The scheme has met with great success, a large number of the employees taking advantage of these facilities for healthy recreation amid ideal surroundings. The sports club is managed by its own committee, so that its success, after the initial arrangements by the Firm, is entirely in the hands of the members.

RECREATION: In addition to the provision of facilities for social events in the canteen, the Firm in 1917 purchased "Cressy Hall," since named the "Stephen Apprentices' and Boys' Club."

This club, at 6 Cressy Street, Govan, is open for membership to apprentices and boys employed by the Firm and it has proved a convenient meeting place and recreation centre for all the young employees. A large gymnasium has been equipped with the usual apparatus, and boxing and other physical training is carried on by special instructors. Baths (hot and cold) are available, also a photographic dark room and a large games room, fitted with billiard and bagatelle tables, card tables, and most indoor games. A reading room, supplied with a good library and weekly and monthly magazines, is provided, and dances, whist drives and social evenings are periodically arranged.

The club is managed by a committee widely representative of the employees and staff. In addition there is an "Apprentices' Representative Committee," elected from and by the members, who meet regularly to make suggestions to the senior committee upon which they are represented by their chairman, vice-chairman and secretary.

In connexion with this club, arrangements are made each year for a HOLIDAY CAMP which is held during the customary ten days of the Fair holidays. This has proved a great success, enabling the young employees to visit various Scottish and English summer resorts which would have been otherwise beyond their means.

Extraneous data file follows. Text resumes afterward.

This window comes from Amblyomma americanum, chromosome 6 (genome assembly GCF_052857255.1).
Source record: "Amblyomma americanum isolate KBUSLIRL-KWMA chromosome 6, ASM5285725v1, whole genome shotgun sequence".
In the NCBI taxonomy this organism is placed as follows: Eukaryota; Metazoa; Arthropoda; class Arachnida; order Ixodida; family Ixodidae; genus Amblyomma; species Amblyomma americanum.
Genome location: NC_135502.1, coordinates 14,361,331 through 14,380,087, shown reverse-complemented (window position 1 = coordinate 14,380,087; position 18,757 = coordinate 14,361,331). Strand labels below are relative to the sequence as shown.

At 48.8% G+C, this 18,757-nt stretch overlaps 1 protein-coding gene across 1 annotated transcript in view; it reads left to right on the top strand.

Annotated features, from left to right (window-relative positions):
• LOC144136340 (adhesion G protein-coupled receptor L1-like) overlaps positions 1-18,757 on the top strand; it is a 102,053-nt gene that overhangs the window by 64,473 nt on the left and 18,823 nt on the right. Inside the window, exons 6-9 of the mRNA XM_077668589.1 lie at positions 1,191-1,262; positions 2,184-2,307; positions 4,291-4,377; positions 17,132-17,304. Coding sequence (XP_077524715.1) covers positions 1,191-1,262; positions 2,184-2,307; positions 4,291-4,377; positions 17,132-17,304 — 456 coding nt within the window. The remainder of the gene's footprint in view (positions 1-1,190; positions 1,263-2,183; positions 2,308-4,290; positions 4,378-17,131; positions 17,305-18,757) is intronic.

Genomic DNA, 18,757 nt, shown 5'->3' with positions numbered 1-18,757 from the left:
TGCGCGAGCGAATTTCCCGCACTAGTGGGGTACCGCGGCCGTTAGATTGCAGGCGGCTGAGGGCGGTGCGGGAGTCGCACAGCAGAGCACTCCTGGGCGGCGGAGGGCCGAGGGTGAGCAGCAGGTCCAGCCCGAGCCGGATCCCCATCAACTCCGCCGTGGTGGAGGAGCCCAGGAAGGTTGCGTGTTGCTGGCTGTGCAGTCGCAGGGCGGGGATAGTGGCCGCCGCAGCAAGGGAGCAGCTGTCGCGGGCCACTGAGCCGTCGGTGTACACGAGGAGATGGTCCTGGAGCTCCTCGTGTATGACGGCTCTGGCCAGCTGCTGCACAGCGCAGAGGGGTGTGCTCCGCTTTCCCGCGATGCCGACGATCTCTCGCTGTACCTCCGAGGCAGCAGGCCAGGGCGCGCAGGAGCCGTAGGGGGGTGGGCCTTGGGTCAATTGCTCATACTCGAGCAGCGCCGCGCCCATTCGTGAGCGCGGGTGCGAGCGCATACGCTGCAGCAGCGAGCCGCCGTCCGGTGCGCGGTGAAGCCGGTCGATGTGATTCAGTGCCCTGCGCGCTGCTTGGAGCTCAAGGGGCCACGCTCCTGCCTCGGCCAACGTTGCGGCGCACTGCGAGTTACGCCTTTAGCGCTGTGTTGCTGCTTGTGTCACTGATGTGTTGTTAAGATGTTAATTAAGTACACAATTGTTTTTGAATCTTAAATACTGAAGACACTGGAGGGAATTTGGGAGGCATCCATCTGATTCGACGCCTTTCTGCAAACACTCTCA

THE WELFARE DEPARTMENT, inaugurated during the War, under a supervisor, and originally intended to cater for employees during working hours only, has gradually expanded until it now includes facilities for sport and recreation.

The movement commenced with the provision of dining facilities in a canteen installed in the old mansion of Linthouse, already mentioned elsewhere. When the house was demolished, in 1919, large canteen premises, fully equipped with the latest cooking appliances, were erected near the main entrance; these new premises, soon became the centre not only for refreshment during working hours, but for evening recreations and social events connected with the works.

SAFETY FIRST AND AMBULANCE: The firm attaches the utmost importance to accident prevention. Posters and notices warning employees to exercise the greatest care are displayed in the various departments and other prominent places throughout the works. Committees meet regularly, to devise ways and means of reducing the number of accidents by a stricter observance of "safety first" principles, and the training of employees in ambulance work is encouraged.

In addition to the ambulance boxes required by statute, a well-equipped ambulance room is always maintained. A fully-trained man is on duty all day, and every facility is given the employees for the daily dressing of such wounds as do not prevent them from following their occupations, thereby considerably reducing the incidence of sepsis for minor wounds.

A SUGGESTION SCHEME is in operation by which suitable rewards are given to employees for suggestions both for reducing accidents and increasing the efficiency of the works.